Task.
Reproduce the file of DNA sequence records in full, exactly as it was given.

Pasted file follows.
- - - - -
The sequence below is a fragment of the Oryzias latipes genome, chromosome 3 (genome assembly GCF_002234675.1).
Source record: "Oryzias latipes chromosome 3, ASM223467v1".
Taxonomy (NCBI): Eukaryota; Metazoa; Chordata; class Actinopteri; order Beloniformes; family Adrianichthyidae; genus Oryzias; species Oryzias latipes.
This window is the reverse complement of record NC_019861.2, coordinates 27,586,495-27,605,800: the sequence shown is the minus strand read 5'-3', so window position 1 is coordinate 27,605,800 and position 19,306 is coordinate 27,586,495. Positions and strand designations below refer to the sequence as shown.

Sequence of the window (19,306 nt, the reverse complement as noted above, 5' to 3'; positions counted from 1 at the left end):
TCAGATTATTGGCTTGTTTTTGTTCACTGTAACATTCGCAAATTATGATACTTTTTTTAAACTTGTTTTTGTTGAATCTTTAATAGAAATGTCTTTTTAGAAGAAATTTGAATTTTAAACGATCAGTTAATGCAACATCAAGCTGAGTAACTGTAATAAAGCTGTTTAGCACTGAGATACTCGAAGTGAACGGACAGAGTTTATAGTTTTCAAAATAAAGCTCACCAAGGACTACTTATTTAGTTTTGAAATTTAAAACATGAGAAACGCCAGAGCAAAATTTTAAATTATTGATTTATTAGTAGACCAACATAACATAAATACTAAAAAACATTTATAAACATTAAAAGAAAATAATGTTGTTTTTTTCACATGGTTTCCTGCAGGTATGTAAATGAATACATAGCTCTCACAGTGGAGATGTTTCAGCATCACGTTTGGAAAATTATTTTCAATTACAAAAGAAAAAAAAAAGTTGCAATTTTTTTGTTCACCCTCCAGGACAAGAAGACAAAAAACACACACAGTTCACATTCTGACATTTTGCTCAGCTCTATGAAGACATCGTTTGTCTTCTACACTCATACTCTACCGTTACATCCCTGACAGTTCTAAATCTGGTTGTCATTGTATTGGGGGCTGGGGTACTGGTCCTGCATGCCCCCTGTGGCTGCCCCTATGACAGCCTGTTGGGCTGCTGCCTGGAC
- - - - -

The sequence below is a fragment of the Oryzias latipes genome, chromosome 3 (genome assembly GCF_002234675.1).
Source record: "Oryzias latipes chromosome 3, ASM223467v1".
Taxonomy (NCBI): Eukaryota; Metazoa; Chordata; class Actinopteri; order Beloniformes; family Adrianichthyidae; genus Oryzias; species Oryzias latipes.
This window is the reverse complement of record NC_019861.2, coordinates 27,586,495-27,605,800: the sequence shown is the minus strand read 5'-3', so window position 1 is coordinate 27,605,800 and position 19,306 is coordinate 27,586,495. Positions and strand designations below refer to the sequence as shown.

Sequence of the window (19,306 nt, the reverse complement as noted above, 5' to 3'; positions counted from 1 at the left end):
TCAGATTATTGGCTTGTTTTTGTTCACTGTAACATTCGCAAATTATGATACTTTTTTTAAACTTGTTTTTGTTGAATCTTTAATAGAAATGTCTTTTTAGAAGAAATTTGAATTTTAAACGATCAGTTAATGCAACATCAAGCTGAGTAACTGTAATAAAGCTGTTTAGCACTGAGATACTCGAAGTGAACGGACAGAGTTTATAGTTTTCAAAATAAAGCTCACCAAGGACTACTTATTTAGTTTTGAAATTTAAAACATGAGAAACGCCAGAGCAAAATTTTAAATTATTGATTTATTAGTAGACCAACATAACATAAATACTAAAAAACATTTATAAACATTAAAAGAAAATAATGTTGTTTTTTTCACATGGTTTCCTGCAGGTATGTAAATGAATACATAGCTCTCACAGTGGAGATGTTTCAGCATCACGTTTGGAAAATTATTTTCAATTACAAAAGAAAAAAAAAAGTTGCAATTTTTTTGTTCACCCTCCAGGACAAGAAGACAAAAAACACACACAGTTCACATTCTGACATTTTGCTCAGCTCTATGAAGACATCGTTTGTCTTCTACACTCATACTCTACCGTTACATCCCTGACAGTTCTAAATCTGGTTGTCATTGTATTGGGGGCTGGGGTACTGGTCCTGCATGCCCCCTGTGGCTGCCCCTATGACAGCCTGTTGGGCTGCTGCCTGGAC